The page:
Sometimes though it is inevitable that those bonds are going to be broken.  Male and female crias that grow up together are not going to be pastured together, alpacas that are sold to other breeders will often be sold without their friends (unless we can work out a great deal with the new owners and we will try and do that when possible) and of course at times an alpaca will pass away leaving a buddy behind.   Any time there is going to be a separation we do our best to manage it well; probiotics to keep the alpacas rumen functioning well and to supply B vitamins to help them handle the stress of separation, Rescue Remedy to help them deal with the loss, over time the alpacas do adjust.   It is sometimes a fine balancing act to keep the herd happy and run a successful alpaca business, but we do our best to respect the alpacas while also keeping our business functioning.  Then of course there are the happy reunions we sometimes see, such as Patton and Sentry or a female who comes back to the farm for a breeding and is happily reunited with her dam or her sister for the duration of her stay.

So yes, alpacas do make friends and do remember those friends – and sometimes those friends can also be humans, but that’s a subject for another time 🙂

Rosemary

November 26, 2012

Over the river and through the woods…

Anyone who has visited our farm knows that we are no-where near a river and a long way away from any woods BUT it seems as if someone didn’t let the female alpacas know that on Saturday.

Led by our escapologist alpaca Willow and aided and abetted by a forgetful Ric (who forgot to put the pin back in the latch on the girls gate) the girls executed a swift and playful pasture escape on Saturday afternoon!

Fortunately at the moment that Willow chose to lift the latch on the gate and release the herd I was standing outside with Daisy the dog.  I was also talking on the phone to my mother in England (sorry about the sudden hang up Mum but needs must!).  It took seconds for Willow to flip the latch with her nose and away they went!  You could almost hear them singing the words of the Christmas song Over the River (for those of you who are not familiar with the song you can hear it here:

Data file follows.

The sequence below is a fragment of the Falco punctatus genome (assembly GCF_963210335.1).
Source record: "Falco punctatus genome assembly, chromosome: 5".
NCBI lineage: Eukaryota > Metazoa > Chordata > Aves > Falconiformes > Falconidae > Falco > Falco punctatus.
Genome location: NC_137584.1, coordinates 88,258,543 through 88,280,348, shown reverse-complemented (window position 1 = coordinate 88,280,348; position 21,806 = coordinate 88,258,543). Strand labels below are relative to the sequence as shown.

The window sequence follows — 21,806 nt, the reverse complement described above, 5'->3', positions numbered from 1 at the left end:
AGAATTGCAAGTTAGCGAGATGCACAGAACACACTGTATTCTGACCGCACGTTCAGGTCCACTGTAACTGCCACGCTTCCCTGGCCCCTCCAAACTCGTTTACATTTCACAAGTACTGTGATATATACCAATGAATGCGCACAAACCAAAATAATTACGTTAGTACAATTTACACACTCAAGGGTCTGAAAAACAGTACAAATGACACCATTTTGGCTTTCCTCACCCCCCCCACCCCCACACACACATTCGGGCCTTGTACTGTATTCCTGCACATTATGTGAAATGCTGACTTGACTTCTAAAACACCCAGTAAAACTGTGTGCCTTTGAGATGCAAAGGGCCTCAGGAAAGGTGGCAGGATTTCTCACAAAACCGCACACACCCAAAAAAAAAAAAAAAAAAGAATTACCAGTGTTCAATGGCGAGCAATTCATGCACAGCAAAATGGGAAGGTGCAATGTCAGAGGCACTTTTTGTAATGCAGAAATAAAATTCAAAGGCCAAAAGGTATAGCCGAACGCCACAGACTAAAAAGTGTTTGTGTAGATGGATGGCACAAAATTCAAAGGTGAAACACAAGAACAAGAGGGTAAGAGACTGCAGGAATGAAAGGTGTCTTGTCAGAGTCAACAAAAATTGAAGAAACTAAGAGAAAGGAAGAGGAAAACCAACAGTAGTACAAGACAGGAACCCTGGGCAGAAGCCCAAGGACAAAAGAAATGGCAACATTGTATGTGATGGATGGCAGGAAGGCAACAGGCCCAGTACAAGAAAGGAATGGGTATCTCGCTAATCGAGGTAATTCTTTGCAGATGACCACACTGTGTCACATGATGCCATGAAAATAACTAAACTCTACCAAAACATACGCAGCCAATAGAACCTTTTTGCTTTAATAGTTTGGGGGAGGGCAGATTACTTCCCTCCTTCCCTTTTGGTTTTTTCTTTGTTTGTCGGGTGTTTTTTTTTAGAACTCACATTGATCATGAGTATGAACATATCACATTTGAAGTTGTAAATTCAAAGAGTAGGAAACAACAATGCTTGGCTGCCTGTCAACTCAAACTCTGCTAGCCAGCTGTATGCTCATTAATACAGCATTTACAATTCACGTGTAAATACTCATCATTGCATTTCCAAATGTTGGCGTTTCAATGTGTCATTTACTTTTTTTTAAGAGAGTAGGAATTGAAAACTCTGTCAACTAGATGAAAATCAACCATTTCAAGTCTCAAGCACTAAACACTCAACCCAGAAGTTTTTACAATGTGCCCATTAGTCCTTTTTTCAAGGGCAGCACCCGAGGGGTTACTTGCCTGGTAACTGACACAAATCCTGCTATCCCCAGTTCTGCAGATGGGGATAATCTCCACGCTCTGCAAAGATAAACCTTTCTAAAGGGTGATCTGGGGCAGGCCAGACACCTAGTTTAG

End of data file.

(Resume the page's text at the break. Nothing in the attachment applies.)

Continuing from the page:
http://www.links2love.com/christmas_songs_over_river.htm

I think that they were particularly singing the verse –

Over the river and through the woods
And through the barnyard gate
We seem to go extremely slow
It is so hard to wait

but there was nothing slow about them I can assure you.  Bucking, kicking and running they were off like a shot and while they ran in one direction Daisy and I ran in the other to close the front gates so that the girls could not get off our property.   Of course the hay barn and then the boys were their target destination (they were not heading to grandmothers as  several of them had their grandmothers running with them).

It was almost feeding time when the great escape took place so we let the girls stay out and play for a while.  We may not have rivers and woods but we had plenty of open space and the girls enjoyed their frolic on a beautiful, unseasonably warm, New Mexico November afternoon.

Here is a video of the girls enjoying their unplanned afternoon frolic!

Rosemary

PS  Note to fellow alpaca breeders – always position your hay barn at the opposite end of your property from the front gate – it’s a great distraction for loose alpacas